And you can get some great games from just that set. A lot of the core cards see plenty use in tournament play and in top decks.
If you want to take things further
and expand your box off tricks then adding 1 or more of the 4 deluxe expansion boxes, widens the possibilities for all factions.
And to be honest, you could stop there, with a large library of cards at your disposal to build very decent decks.
Fantasy Flight also expand the universe very 9 months with small data packs of 60 cards. Again, these are always heavily themed, usually around a story plot, and run to 6 packs, released 1 per month.
The main point about Netrunner, and all living card games (LCGs) is that you always know what you’re going to get in a box or pack of cards. So you can pick and chose what you’re interested in playing. There’s no random gamble with booster packs.
Back to hack
So, how did things go with my return after 2 months?
Well I chose to go with 2 decks I’d built 2 months ago but never played…there was no way I was going to remember what cards I’d used!
For my corp I went with NBN – Making News – Someone is Always Watching
And for my runner (hacker), Gabriel Santiago – Criminal faction
And as for Dean, he was similarly coming back to the game after an absence. He was armed with…
Corp, Haas Bioroid – Engineering the Future – Effective, Reliable, Humane
And his runner was Valencia Estevez – Anarch faction
The game is played in 2 rounds. Player 1 with their Corp, Player 2 as Runner. The second round you switch, Player 1 will play with their chosen Runner and Player 2 with their Corp. The result of the 2 rounds will be win, lose or draw.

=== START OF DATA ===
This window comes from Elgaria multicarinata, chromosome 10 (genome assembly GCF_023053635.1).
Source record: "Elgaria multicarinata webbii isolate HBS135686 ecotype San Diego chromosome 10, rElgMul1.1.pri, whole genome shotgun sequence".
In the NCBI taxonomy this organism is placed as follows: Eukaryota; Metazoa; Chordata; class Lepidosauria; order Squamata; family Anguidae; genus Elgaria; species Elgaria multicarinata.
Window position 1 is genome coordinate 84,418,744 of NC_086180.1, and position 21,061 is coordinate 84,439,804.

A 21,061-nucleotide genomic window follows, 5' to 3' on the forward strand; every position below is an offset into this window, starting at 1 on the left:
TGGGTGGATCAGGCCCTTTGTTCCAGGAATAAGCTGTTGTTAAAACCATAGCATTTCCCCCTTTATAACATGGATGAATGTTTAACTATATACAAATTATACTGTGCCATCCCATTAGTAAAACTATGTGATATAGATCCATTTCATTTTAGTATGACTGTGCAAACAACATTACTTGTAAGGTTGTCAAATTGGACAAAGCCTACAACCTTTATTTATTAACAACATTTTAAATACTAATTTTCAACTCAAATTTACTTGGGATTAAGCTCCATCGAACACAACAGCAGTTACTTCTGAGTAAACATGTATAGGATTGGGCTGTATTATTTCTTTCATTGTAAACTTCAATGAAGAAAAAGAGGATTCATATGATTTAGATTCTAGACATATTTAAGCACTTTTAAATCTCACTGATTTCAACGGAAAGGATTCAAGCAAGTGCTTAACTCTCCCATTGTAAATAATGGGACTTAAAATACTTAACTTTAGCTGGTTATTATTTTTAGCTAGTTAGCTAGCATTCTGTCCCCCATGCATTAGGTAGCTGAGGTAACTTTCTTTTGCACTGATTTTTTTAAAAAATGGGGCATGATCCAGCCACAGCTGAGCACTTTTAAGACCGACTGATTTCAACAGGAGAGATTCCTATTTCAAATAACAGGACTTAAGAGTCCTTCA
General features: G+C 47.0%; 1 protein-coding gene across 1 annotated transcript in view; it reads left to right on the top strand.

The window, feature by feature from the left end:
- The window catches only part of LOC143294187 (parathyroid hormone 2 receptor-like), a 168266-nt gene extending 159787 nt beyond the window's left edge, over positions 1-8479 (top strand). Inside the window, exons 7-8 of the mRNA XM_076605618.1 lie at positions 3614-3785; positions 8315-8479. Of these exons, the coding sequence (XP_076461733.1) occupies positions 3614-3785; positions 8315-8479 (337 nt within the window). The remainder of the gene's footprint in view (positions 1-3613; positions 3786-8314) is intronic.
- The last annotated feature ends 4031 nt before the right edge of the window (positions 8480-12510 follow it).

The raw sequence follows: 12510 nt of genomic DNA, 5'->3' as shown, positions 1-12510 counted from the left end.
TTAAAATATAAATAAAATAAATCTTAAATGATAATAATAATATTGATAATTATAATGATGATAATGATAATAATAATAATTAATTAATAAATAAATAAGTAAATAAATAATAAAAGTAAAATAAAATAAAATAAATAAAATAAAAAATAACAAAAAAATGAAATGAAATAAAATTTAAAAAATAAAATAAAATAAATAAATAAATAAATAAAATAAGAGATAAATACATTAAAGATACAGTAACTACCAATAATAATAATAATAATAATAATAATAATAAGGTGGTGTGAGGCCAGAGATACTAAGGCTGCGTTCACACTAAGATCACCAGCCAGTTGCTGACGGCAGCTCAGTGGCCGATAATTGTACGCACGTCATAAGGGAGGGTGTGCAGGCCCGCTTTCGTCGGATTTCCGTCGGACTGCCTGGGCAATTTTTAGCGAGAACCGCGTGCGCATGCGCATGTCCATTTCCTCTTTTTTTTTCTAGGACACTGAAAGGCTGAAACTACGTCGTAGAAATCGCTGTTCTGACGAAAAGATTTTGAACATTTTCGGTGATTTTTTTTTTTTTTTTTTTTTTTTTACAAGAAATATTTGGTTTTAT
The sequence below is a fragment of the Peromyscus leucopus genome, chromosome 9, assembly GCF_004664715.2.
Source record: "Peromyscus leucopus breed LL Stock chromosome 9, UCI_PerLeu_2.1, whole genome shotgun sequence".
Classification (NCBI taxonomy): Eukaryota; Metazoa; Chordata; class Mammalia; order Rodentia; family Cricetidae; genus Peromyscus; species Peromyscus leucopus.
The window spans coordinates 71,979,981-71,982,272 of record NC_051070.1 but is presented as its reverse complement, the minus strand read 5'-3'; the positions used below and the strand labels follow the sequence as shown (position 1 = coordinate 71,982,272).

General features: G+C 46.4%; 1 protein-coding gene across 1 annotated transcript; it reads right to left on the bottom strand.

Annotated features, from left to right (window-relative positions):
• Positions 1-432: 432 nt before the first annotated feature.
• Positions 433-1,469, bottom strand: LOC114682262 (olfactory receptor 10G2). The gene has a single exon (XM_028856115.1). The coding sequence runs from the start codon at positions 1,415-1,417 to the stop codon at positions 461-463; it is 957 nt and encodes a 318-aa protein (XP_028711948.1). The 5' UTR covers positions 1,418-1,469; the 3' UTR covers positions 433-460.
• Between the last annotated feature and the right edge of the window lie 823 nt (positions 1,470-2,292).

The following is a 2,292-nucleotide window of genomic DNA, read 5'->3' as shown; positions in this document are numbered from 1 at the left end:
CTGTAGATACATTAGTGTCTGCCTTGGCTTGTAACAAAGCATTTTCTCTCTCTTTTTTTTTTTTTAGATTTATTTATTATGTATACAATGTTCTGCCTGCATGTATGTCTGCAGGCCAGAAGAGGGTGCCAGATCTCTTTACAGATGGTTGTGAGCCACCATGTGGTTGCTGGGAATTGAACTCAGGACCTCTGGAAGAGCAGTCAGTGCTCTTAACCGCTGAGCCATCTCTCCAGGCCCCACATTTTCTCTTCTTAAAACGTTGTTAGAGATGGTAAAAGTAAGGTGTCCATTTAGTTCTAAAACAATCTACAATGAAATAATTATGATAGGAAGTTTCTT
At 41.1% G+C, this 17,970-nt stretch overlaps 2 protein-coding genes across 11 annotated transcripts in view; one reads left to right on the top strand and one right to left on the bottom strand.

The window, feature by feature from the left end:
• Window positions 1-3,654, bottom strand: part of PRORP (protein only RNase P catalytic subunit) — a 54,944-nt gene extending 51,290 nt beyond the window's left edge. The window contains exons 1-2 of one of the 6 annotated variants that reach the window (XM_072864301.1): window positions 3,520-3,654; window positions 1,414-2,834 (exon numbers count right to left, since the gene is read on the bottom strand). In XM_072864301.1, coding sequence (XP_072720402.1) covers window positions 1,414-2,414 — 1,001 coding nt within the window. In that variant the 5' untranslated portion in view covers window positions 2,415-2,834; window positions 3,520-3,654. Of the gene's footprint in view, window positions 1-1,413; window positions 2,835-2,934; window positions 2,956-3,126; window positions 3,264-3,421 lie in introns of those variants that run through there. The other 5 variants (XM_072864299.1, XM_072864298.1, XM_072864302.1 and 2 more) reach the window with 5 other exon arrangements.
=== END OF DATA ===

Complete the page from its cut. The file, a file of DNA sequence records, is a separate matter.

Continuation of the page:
I’ll not go into the details of the terminology for each area on the table, suffice to say it’s all suitably thematic, with the Corp having a deck called “Research & Development” and their discard pile called “Archives”. Each player typically has a 5 card hand from which to play their turn from. The turns going back and forward between players.
I started out well, running with Santiago. Dean struggled to get the cards he needed when drawing from his deck, so I was able to exploit his inability to protect his servers. Quite quickly I was accessing and stealing his Agenda’s. By the time Dean had his defences in place it was too late, I had the resources and programs I needed to break through even the most formidable ice (firewalls). Round 1 to me.
We then switched. Round 2 Dean was hacking with Valencia Estevez. I was at a distinct disadvantage, as I’d never played against the Anarch faction before – they’re big on using viruses and other methods to drain Corp defences to access servers.
Agin, because we were getting back into the game mechanics, the game built slow and steady. I scored a few Corp Agenda’s and Dean managed to steal a few. Eventually I just couldn’t defend against his viruses and he won round 2. A draw!
We decided we had time for another round, Dean keen to try his new Anarch runner deck again.
I hadn’t even started to build my servers and the ice to defend them, when Dean decided to go straight for the motherlode and attacked my R&D section. Poor shuffling (as opposed to my usual poor dice rolling!) gave him access to my Corps Agendas quickly. That combined with a devastating programming his rig allowed him to take apart my Corp in a ridiculous show of card combinations that ended the round in about 10 minutes!!
Back to the drawing board
A very enjoyable return to Netrunner for both of us. I need to get back to the deck building and find a Corp that can block those Anarch viruses as I’m sure Dean will be bringing an enhanced version of that deck the next time we play!